A former regional librarian,
who once considered westerns a little less than literature, has spent most of his life collecting the works of famed western fiction writer Elmer Kelton. University of Texas Arlington alumni Jerry Hunt, 77, former director of Friends of the Arlington Public Library, began unknowingly collecting Kelton’s work during a past illness. While sharing rides back and forth to therapy with a well-read friend, he says the two also shared trade paperbacks.
After reading “The Good Ol’ Boys,” which Kelton had penned during a trying time in his life when his father lay dying in a hospital room, Hunt became connected with the book’s character because of a similar situation he faced with his own father’s illness.
After that, Hunt read many more westerns, and he soon found himself keeping Kelton’s books rather than trading them. He also began buying Kelton’s new releases in hardcover first editions. Eventually, Hunt realized there were few Kelton novels that he did not own. Stoked by the insight, he began searching for those and anything else by Elmer Kelton.
The value of individual books in Hunt’s collection
range from less than $20 to more than $2,000, he says. And the lone copy missing from his collection is a 1956 first hardcover edition of the author’s first book, “Hot Iron.” The book, which was originally limited to Naval and public libraries, was not for sale to the general public.
“I have been offered a copy of it twice,” Hunt says, but because it comes with a price tag of more than $800, he passed.
In 1993, Hunt authored his own book, “Elmer Kelton: One Collector’s Bibliography,” which sold out almost instantly. Asked once about the book Hunt had written about him, Kelton replied dryly, “Well, now I know how that little frog felt in biology class.”
Hunt, who first met Kelton in 1968, says he traveled to Germany last spring to speak to a group of western culture enthusiasts about Kelton’s novels.”[Kelton’] very popular there,” he says.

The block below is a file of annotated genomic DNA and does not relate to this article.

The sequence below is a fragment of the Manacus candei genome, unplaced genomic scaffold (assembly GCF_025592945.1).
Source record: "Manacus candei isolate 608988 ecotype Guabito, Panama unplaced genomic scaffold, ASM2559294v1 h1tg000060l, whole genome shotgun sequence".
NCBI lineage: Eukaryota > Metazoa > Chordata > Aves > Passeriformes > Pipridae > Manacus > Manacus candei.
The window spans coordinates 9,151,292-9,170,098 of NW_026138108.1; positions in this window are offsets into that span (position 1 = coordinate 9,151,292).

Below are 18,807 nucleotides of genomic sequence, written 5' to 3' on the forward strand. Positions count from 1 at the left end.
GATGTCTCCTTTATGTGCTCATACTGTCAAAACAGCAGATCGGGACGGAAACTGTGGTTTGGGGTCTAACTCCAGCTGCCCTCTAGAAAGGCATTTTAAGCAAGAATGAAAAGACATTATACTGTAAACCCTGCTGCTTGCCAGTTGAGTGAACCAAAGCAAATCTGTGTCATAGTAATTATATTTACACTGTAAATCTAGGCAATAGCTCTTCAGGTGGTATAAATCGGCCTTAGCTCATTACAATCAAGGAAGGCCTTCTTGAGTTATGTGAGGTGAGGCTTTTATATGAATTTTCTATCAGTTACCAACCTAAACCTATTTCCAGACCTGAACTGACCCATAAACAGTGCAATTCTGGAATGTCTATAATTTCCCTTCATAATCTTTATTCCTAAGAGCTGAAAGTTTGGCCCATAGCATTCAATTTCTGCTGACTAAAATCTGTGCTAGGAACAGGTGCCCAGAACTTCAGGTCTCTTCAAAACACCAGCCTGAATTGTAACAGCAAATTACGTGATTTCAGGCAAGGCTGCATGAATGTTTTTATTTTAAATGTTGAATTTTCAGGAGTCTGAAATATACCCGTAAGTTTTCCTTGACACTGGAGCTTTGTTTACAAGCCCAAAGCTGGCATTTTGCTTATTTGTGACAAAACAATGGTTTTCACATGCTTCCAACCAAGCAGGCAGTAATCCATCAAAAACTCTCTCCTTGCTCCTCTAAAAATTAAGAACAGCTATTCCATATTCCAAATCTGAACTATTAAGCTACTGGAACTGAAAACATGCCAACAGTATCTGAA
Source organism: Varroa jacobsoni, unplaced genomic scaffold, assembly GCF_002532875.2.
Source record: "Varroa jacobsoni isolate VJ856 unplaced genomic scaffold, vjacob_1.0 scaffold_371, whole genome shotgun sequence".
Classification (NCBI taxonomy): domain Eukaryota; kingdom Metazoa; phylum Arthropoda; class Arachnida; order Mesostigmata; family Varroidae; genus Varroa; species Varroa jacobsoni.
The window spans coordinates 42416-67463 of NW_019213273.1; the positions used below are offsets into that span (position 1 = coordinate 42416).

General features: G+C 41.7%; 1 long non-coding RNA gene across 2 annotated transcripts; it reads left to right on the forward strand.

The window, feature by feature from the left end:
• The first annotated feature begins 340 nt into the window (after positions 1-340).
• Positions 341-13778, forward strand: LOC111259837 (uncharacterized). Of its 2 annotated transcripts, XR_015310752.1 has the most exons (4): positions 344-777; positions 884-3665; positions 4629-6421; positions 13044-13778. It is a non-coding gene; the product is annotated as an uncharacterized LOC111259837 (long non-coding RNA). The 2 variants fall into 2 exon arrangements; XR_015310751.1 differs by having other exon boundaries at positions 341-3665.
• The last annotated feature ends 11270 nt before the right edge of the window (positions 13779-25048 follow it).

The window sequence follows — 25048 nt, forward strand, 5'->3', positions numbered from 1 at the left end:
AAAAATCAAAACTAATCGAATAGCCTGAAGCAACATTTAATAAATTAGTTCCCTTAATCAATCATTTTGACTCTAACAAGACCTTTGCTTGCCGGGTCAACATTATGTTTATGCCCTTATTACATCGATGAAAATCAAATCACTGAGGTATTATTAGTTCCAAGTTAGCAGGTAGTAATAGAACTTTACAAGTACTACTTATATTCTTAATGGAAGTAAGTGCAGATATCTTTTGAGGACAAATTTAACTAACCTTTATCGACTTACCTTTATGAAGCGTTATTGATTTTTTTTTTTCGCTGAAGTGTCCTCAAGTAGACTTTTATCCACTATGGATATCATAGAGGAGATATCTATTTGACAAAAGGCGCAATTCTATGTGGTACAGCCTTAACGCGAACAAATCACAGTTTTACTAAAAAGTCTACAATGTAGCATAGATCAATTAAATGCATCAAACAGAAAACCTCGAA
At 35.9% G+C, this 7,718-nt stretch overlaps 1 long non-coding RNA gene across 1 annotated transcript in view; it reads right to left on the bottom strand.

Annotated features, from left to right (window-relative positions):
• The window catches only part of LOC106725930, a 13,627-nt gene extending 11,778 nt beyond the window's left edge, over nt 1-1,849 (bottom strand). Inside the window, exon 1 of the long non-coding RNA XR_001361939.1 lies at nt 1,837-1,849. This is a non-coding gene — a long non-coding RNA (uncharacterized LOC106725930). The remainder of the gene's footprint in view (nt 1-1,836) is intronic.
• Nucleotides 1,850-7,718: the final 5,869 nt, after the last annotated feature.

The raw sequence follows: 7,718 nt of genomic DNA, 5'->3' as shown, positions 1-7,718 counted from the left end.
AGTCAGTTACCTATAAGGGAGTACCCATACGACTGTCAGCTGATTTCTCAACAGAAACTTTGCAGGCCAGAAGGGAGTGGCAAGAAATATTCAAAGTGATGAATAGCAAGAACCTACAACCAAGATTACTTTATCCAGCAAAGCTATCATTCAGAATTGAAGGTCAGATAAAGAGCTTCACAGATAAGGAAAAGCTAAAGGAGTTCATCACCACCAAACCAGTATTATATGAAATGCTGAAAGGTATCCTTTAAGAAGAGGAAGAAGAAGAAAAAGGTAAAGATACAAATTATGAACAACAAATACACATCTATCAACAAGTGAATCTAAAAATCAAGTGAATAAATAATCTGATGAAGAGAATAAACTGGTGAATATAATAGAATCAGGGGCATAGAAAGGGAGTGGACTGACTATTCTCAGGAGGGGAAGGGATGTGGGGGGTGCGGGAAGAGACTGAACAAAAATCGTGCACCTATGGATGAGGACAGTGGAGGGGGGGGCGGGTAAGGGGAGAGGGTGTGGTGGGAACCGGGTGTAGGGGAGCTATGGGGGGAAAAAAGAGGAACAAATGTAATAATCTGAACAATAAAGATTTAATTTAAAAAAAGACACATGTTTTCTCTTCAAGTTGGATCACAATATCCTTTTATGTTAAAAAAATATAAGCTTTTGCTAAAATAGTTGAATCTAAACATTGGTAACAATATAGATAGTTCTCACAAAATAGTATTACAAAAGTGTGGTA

Although he has collected the works of other western authors as well, Hunt described Kelton’s as “more realistic.” Hunt plans to donate his collection to UT-Arlington.
About Elmer Kelton
Elmer Kelton was born April 29, 1926
on the Five Wells Ranch east of Andrews, Texas. His father, R.W. (also known as Buck), was a ranch foreman. When Elmer told his father that he wanted to be a writer, he said the elder Kelton didn’t quite view that as real work, and he found himself on the receiving end of a stare. Nonetheless, at 16, Elmer enrolled at the University of Texas at Austin to study journalism.
Paul Patterson, one of Kelton’s former teachers, has told and retold the story among Texas folklorists of how he once saw the young cowboy at work on the McElroy Ranch surrounded by nearly 200 horses, one leg loped over his saddle horn with his nose buried deep in a tale of western fiction.
From 1948-1963, Kelton worked for the San Angelo Standard Times
as a farm and ranch writer than as agricultural editor. He edited Sheep and Goat Magazine from 1963-1968 and from 1968-1990 he was the associate editor of The West Texas Livestock Weekly. Until 1990, Elmer wrote his novels on nights and weekends. After retiring in 1990, in his spare time, Kelton wrote numerous novels and short stories. Kelton died in 2009.
Kathy Kelton, the author’s daughter, wrote in an email that in 2004 Kelton dedicated “Jericho’s Road,” sixth installment of “The Ranger” series, to avid collectors Art and Margie Hendrix and Jerry Hunt.